Re: Not Wanted--Technical Writers

Subject: Re: Not Wanted--Technical Writers
From: Beth Agnew <bagnew -at- INSYSTEMS -dot- COM>
Date: Tue, 16 Dec 1997 15:21:28 -0500

Tony G. Rocco wrote:
> The lesson to be learned from this article, IMHO, isn't merely "know thy
> audience," as many have averred. I think it is more profound than that.
> lesson to be learned is that a whole new approach may be needed to make
> technical information usable to nontechnical people.

It's not a new approach. That's the thing. Techwriters have been making
complex information simple for, well, centuries. It's at the core of what
we do. We are the bridge between the SMEs and the naive users. It doesn't
matter what the subject matter is, whether it's nuclear physics or
gardening, we figure out how to explain things to people so that they can
understand. To do that, we learn how to shape the information into its most
usable form for absorption by the target audience.

> Instead of the defensive responses that I have heard from my fellow tech
> writing comrades, it would be nice to hear someone acknowledge that there
> is something to be learned here. And it has nothing to do with
> mapping, readability indexes, chunking, grammar, etc.

> PS: Another lesson here: tech writers respond pretty much as anyone else
> would when chinks are found in their armor. They are often reactive,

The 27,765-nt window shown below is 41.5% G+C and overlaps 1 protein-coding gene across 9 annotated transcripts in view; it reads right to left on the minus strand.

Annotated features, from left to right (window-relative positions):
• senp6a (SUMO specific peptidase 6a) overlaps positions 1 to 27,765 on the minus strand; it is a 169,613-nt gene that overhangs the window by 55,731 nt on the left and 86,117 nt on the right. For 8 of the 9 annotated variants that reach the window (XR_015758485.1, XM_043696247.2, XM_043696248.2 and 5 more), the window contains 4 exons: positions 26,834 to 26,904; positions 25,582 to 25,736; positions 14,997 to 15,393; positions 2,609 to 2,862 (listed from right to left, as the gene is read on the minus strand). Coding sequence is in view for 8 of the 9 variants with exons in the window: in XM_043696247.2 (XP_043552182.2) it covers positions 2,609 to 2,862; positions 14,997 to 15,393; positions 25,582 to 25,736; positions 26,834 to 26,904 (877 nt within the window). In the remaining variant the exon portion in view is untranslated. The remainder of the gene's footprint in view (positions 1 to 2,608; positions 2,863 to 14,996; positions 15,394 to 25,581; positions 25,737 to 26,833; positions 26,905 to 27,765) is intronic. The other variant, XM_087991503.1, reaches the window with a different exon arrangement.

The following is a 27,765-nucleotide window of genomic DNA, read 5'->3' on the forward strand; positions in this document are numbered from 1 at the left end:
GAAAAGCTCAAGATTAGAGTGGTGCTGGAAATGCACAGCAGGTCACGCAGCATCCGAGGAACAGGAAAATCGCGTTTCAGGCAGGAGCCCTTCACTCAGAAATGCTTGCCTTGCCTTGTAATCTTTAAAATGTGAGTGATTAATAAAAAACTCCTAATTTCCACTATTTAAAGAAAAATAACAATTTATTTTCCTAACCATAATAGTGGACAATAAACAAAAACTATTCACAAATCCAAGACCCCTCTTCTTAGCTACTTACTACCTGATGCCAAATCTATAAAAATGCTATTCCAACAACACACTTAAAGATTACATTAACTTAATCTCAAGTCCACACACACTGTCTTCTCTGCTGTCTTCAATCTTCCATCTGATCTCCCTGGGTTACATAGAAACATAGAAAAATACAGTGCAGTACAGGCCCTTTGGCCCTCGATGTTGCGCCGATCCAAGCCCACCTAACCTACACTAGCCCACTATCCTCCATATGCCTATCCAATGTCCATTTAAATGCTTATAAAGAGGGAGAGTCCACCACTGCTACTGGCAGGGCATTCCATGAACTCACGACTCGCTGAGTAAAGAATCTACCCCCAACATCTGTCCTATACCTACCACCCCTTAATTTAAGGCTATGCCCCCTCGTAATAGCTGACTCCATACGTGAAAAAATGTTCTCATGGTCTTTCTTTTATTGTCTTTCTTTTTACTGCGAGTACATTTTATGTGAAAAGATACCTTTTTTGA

> arrogant, and dismissive.

We have every right to react to something that's just plain wrong. I'm not
saying Weber & Associates cannot carry out their business. If they have
found a niche and are providing a valuable service, then I wish them all
the best. I gnash my teeth a little at the reporter who slanted the piece
in a way I perceive as inaccurate, but I understand how that happens.
Accuracy is a hallmark of technical writing, but it certainly isn't (though
it should be) in journalism. Still, if I had the opportunity to tell my
story in the likes of the Washington Post, I wouldn't hesitate a second.

There's a lesson to be learned here, all right, it's that we will continue
to be misunderstood as a profession until there are articles in the popular
press that accurately describe who we are and what we do.

(So, okay, I've burned up more than my share of the wires on THIS topic!
Just don't get me started ... :-) )

Beth Agnew
Senior Technical Writer, InSystems Technologies Inc.
65 Allstate Parkway, Suite 100 Tel: (905) 513-1400 ext. 280
Markham, Ontario, Canada L3R 9X1 Fax: (905) 513-1419
mailto:bagnew -at- insystems -dot- com Visit us at:

See my friendly face at:, or

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